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Archive for the ‘Patents’ Category

IP Australia fees rise from 1 July 2012

In Designs, IP Australia, Patents, Trademarks on 11 May 2012 at 17:40

Following the Australian Federal Budget on Tuesday 8 May 2012, IP Australia has announced a list of changes to fees charged for its products and services.

Most fee changes will take effect from 1 July 2012. New application filing fee charges will increase from 1 October 2012.

Full fees for each type of intellectual property can be found by clicking on the headings below. In summary, the new fees will be as follows (a variety of fees indicates that some filing methods cost more than others):

Trademarks

  • Headstart request:     $120/class
  • TM application:     $200 or $220/class
  • Standard TM registration:     $300/class
  • TM renewal:     $300 or $350/class

Designs

  • Application:     $250 or $350/design
  • Examination:     $420
  • Renewal:    $320 or $370

Patents

  • provisional application:     $110 or $210
  • standard patent:
    • application:     $370 or $470
    • examination:     $490
    • renewal:     $350 (yrs 4-9), $550 (yrs 10-14), $1,170 (yrs 15-19)
  • innovation patent:
    • application:     $180 or $280
    • examination:     $500
    • renewal:     $160 (yrs 2-4), $270 (yrs 5-7)
  • opposition:     $600

Plant Breeders’ Rights

  • Application:     $345 or $445
  • Examination (single):     $1,610
  • Certificate (PBR):     $345
  • Annual renewal:     $345 or $395
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‘Raising the Bar’ Amendments now law

In Law Reform, Patents, Trademarks on 17 April 2012 at 19:18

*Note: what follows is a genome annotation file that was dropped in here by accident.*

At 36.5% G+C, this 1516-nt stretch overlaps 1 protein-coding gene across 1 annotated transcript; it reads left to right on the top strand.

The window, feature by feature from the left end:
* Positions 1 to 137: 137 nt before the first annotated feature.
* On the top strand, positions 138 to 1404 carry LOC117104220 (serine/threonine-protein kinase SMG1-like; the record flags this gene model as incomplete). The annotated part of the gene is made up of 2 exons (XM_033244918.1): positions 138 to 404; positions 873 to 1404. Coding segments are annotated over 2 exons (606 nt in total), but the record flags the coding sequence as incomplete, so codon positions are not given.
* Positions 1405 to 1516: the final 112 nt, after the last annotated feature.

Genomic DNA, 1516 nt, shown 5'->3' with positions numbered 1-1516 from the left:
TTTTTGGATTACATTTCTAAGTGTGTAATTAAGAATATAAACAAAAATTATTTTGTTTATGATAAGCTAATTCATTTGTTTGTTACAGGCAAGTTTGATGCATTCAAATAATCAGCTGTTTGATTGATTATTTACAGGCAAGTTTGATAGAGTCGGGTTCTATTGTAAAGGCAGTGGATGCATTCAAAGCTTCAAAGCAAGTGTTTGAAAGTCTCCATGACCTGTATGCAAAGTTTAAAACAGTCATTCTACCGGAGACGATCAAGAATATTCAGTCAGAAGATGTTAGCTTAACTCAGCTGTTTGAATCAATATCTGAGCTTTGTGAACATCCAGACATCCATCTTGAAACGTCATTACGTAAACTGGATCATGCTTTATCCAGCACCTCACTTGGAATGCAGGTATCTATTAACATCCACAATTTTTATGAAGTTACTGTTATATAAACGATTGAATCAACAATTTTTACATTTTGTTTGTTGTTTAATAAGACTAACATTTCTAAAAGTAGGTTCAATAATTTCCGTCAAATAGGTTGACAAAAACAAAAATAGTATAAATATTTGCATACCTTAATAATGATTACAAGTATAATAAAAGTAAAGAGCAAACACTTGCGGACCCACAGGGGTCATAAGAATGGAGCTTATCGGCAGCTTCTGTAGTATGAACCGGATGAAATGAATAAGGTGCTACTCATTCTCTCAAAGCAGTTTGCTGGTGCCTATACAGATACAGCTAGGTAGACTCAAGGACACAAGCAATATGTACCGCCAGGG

Intellectual Property Laws Amendment (Raising the Bar) Act 2012

The Intellectual Property Laws Amendment (Raising the Bar) Act 2012 received the Governor General’s assent on 15 April 2012 and is now part of Australia’s intellectual property law.

Most provisions in the Act will come into effect on 15 April 2013 but exemptions for researchers and regulatory use took immediate effect from 15 April 2012.

The research exemptions are intended to allow people to conduct genuine scientific research without fear of infringing patents. IP Australia summarises the exemptions as follows:

“To provide clarity for researchers, an inclusive list of activities that are deemed to be experimental has been included in section 119C of the Patents Act 1990. The following activities are exempt:

* determining the properties of the invention
* determining the scope of a patent claim relating to the invention
* improving or modifying the invention
* determining the validity of the patent or of a patent claim relating to the invention
* determining whether the patent for the invention would be, or has been, infringed by the doing of an act.

This list is not intended to be exhaustive. A court may find other activities also fall within the meaning of ‘experimental’.”

Useful background:

* Progress of the Bill through Parliament

* Summary of the changes from firm Davies Collison Cave. See also their advice to practitioners.

* Summary of the changes from firm DibbsBarker

* Summary of the changes from firm Middletons

* Summary of the changes from firm Shelston IP

* Summary of the changes from firm Sprusons

* Summary of the changes regarding trademarks from firm Clayton Utz

* Summary of the changes from firm King & Wood Mallesons